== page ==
Evolution of Coca Cola
Coca Cola, the largest and most recognizable beverage company in the world continues to refresh consumers with over 500 brands every day - Evolution of Coca Cola introduction. The beverage is often referred to as coke, which was registered and trademarked in1944. No matter what country or language Coca Cola is produced in, a consumer will recognize the beverage as being a coke. It is through the world’s largest beverage distribution system that consumers in over 200 countries worldwide are able to benefit from the many brands Coca Cola produces.
Various product lines have been produced under the coke brand. These products range from diet Coca Cola to vanilla Coca Cola and new products continue to be produced and introduced to consumers. In 1927, Coca Cola was first introduced to the Chinese. Since entering China, Coca Cola has made an attempt for them to become its largest market in the world. Executive Summary China is a communist country that experienced very little foreign investment until the late 1970’s. Their communist leader Mao Zedong had restricted access to Chinese culture and the country’s economy.
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These restrictions left China isolated from most foreign countries until Deng Xiaoping opened up the doors for foreign investors to enter China. Although China is a communist country, it has capitalist characteristics which are referred to as a socialist market economy. In 1979 Coca Cola made its emergence in the Chinese market. Soon after, Deng Xiaoping allowed foreign investors to invest in the Chinese market. Coca Cola was the first company to take up this offer and distribute their products in China (Weisert, Drake). Coca Cola made an instant impact on the Chinese market because of the inefficient and premature beverage industry.
Before China opened its doors, Coca Cola originally could only import products and distribute through outlets, retailers and etc (Weisert, Drake). During the early introduction of Coca Cola to the Chinese market marketers were skeptical of the product’s potential success rate because the Chinese people were use to drinking green tea instead of carbonated beverages. Marketers also had a problem figuring out how to translate Coca Cola in Chinese for advertising, marketing and packaging purposes to reach Chinese consumers. The translation is in Mandarin language, which is spoken by 90 percent of China (. H. F. Allman).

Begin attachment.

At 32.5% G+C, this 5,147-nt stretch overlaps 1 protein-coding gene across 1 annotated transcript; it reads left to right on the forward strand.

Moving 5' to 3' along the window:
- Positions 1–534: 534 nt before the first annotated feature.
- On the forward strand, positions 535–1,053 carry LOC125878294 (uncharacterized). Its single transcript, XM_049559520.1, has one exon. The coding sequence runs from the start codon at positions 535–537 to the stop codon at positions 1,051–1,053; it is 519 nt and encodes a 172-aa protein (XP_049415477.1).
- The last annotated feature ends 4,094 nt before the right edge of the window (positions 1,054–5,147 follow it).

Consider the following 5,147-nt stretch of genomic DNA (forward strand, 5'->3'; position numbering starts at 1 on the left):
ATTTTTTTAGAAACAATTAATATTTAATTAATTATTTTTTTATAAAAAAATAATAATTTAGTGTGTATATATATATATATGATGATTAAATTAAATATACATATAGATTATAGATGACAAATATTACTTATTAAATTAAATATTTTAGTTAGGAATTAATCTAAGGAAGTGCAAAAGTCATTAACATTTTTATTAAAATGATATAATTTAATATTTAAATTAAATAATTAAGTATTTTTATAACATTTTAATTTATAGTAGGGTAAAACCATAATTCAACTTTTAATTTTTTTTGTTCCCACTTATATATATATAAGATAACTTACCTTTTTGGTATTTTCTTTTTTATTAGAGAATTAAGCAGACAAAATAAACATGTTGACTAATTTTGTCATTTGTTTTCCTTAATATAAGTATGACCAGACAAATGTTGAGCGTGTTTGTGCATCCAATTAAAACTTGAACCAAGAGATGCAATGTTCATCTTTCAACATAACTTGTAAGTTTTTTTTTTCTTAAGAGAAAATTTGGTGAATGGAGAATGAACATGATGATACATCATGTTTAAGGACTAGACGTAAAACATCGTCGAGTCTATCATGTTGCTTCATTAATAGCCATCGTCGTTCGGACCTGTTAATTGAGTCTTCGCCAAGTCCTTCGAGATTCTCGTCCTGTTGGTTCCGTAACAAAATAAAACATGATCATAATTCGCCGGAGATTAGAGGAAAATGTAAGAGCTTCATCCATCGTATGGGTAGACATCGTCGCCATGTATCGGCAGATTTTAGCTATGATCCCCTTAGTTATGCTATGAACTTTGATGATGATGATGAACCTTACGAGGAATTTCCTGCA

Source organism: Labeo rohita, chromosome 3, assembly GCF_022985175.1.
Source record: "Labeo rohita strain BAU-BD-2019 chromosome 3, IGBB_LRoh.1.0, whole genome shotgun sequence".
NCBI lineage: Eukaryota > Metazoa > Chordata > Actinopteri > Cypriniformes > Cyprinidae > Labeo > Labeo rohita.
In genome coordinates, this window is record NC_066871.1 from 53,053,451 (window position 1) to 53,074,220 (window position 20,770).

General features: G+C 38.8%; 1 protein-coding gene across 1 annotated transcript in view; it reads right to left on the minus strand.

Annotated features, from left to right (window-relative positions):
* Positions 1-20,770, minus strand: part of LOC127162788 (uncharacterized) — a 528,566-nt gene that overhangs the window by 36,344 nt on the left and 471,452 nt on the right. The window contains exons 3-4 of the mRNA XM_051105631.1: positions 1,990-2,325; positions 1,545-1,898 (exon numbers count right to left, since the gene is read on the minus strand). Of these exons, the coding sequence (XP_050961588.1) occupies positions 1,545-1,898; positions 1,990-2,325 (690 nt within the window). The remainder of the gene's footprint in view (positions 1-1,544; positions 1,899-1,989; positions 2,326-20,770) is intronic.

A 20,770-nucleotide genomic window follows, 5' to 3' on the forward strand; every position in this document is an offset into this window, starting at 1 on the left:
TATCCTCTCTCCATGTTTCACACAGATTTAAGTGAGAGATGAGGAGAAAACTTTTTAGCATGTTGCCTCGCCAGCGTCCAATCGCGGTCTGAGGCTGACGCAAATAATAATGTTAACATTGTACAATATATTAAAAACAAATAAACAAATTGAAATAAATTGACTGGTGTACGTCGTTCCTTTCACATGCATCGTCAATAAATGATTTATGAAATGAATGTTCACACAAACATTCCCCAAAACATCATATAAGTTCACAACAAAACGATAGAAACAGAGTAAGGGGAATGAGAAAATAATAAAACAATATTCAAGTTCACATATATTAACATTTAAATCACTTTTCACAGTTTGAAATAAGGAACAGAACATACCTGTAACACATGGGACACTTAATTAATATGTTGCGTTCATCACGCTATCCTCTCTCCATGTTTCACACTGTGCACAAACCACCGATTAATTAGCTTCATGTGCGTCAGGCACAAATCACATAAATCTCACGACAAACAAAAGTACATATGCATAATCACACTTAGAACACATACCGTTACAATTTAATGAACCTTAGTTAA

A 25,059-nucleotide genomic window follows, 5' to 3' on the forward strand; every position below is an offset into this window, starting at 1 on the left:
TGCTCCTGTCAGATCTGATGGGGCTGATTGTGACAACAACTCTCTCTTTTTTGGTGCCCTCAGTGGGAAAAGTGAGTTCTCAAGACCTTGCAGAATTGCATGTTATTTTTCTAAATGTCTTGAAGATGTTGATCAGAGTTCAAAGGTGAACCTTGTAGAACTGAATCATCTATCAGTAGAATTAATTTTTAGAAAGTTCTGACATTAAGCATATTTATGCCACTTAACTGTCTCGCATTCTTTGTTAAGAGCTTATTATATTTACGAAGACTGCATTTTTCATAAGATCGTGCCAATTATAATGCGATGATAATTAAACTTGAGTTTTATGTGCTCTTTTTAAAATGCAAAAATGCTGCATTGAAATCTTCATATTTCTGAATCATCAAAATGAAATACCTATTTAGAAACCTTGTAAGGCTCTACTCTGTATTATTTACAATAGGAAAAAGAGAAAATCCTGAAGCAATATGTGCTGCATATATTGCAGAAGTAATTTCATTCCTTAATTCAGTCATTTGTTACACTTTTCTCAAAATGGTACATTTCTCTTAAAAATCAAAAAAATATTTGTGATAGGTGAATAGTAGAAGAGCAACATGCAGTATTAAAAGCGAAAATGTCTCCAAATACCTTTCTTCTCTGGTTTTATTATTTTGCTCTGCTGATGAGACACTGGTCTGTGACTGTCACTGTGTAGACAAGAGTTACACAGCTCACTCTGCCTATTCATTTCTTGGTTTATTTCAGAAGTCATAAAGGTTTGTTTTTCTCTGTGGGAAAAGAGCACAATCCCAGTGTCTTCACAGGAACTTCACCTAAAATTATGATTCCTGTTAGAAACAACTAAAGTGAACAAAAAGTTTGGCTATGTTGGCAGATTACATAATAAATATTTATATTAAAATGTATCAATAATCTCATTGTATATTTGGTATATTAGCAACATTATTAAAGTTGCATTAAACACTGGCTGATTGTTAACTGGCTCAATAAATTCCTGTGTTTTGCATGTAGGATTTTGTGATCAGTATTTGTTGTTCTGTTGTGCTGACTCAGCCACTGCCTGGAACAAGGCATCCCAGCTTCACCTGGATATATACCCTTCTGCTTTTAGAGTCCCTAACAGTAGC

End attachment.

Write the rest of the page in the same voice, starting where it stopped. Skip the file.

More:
The translation for Coca Cola is K’o K’ou K’o Le; it’s the closest fit in Mandarin to English. In actuality it’s an interpretation instead of a translation. It was a long process to determine a suitable name for the Chinese market. The marketing campaign is targeted to the Mandarin speaking people with little regard to the remaining 10 percent of Chinese people that speak other languages. The Coca Cola Company uses joint ventures with Chinese companies and localization to infiltrate the market. They use those methods to lessen economic and risks.
Coca Cola have merged with Chinese based bottle markets to produce their products. Coca Cola has invested a large amount of money in the Chinese market to protect their supplies, ingredients and the production process. This method is known as directed foreign investment. They are operating all of their business functions in China to maintain control of their products and to ensure quality. Coca Cola’s business operations in China include: packaging materials, drink ingredients, bottling-line equipment, construction services, and business and financial services. (Weisert, Drake).